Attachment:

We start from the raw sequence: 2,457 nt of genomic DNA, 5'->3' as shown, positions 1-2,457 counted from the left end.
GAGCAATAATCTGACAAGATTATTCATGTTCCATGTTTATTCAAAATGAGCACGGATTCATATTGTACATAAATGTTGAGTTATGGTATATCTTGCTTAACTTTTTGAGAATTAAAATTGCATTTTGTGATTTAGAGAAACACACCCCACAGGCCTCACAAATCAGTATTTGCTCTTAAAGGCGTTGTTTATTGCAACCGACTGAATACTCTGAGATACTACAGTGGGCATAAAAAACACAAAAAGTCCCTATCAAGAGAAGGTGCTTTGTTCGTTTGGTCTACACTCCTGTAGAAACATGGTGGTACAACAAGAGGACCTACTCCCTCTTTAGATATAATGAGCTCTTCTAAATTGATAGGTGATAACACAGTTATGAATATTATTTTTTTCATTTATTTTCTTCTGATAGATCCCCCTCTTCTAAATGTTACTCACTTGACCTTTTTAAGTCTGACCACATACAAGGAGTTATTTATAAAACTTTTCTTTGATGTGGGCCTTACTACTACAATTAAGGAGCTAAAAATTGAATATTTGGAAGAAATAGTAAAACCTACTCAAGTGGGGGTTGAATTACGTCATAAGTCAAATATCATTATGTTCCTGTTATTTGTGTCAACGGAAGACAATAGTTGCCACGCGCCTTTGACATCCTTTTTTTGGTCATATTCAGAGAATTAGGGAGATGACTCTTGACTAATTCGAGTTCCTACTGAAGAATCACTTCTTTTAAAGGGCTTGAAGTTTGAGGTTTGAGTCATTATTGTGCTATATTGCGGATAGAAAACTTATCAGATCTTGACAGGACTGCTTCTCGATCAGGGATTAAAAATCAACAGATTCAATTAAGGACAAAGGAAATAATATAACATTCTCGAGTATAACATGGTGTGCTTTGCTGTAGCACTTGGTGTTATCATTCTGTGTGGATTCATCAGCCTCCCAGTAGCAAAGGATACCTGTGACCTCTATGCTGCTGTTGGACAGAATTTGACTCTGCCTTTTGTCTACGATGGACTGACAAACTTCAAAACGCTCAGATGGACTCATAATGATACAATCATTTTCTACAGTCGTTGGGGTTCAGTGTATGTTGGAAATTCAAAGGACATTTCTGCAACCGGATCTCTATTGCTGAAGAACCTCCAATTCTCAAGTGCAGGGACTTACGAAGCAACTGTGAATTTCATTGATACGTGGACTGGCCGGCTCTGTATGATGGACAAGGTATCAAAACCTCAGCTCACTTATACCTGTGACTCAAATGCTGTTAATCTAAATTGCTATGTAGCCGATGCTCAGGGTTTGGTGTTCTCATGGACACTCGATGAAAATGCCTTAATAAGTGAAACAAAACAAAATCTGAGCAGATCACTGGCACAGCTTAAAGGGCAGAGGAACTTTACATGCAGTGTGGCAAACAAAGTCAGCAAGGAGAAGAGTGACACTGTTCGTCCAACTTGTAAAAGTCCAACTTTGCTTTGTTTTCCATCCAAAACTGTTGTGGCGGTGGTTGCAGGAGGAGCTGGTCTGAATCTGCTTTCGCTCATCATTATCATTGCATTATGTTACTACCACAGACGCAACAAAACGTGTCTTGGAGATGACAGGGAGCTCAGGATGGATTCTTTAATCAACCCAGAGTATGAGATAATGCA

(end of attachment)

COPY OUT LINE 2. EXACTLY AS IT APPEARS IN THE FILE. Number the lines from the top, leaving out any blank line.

GAGCAATAATCTGACAAGATTATTCATGTTCCATGTTTATTCAAAATGAGCACGGATTCATATTGTACATAAATGTTGAGTTATGGTATATCTTGCTTAACTTTTTGAGAATTAAAATTGCATTTTGTGATTTAGAGAAACACACCCCACAGGCCTCACAAATCAGTATTTGCTCTTAAAGGCGTTGTTTATTGCAACCGACTGAATACTCTGAGATACTACAGTGGGCATAAAAAACACAAAAAGTCCCTATCAAGAGAAGGTGCTTTGTTCGTTTGGTCTACACTCCTGTAGAAACATGGTGGTACAACAAGAGGACCTACTCCCTCTTTAGATATAATGAGCTCTTCTAAATTGATAGGTGATAACACAGTTATGAATATTATTTTTTTCATTTATTTTCTTCTGATAGATCCCCCTCTTCTAAATGTTACTCACTTGACCTTTTTAAGTCTGACCACATACAAGGAGTTATTTATAAAACTTTTCTTTGATGTGGGCCTTACTACTACAATTAAGGAGCTAAAAATTGAATATTTGGAAGAAATAGTAAAACCTACTCAAGTGGGGGTTGAATTACGTCATAAGTCAAATATCATTATGTTCCTGTTATTTGTGTCAACGGAAGACAATAGTTGCCACGCGCCTTTGACATCCTTTTTTTGGTCATATTCAGAGAATTAGGGAGATGACTCTTGACTAATTCGAGTTCCTACTGAAGAATCACTTCTTTTAAAGGGCTTGAAGTTTGAGGTTTGAGTCATTATTGTGCTATATTGCGGATAGAAAACTTATCAGATCTTGACAGGACTGCTTCTCGATCAGGGATTAAAAATCAACAGATTCAATTAAGGACAAAGGAAATAATATAACATTCTCGAGTATAACATGGTGTGCTTTGCTGTAGCACTTGGTGTTATCATTCTGTGTGGATTCATCAGCCTCCCAGTAGCAAAGGATACCTGTGACCTCTATGCTGCTGTTGGACAGAATTTGACTCTGCCTTTTGTCTACGATGGACTGACAAACTTCAAAACGCTCAGATGGACTCATAATGATACAATCATTTTCTACAGTCGTTGGGGTTCAGTGTATGTTGGAAATTCAAAGGACATTTCTGCAACCGGATCTCTATTGCTGAAGAACCTCCAATTCTCAAGTGCAGGGACTTACGAAGCAACTGTGAATTTCATTGATACGTGGACTGGCCGGCTCTGTATGATGGACAAGGTATCAAAACCTCAGCTCACTTATACCTGTGACTCAAATGCTGTTAATCTAAATTGCTATGTAGCCGATGCTCAGGGTTTGGTGTTCTCATGGACACTCGATGAAAATGCCTTAATAAGTGAAACAAAACAAAATCTGAGCAGATCACTGGCACAGCTTAAAGGGCAGAGGAACTTTACATGCAGTGTGGCAAACAAAGTCAGCAAGGAGAAGAGTGACACTGTTCGTCCAACTTGTAAAAGTCCAACTTTGCTTTGTTTTCCATCCAAAACTGTTGTGGCGGTGGTTGCAGGAGGAGCTGGTCTGAATCTGCTTTCGCTCATCATTATCATTGCATTATGTTACTACCACAGACGCAACAAAACGTGTCTTGGAGATGACAGGGAGCTCAGGATGGATTCTTTAATCAACCCAGAGTATGAGATAATGCA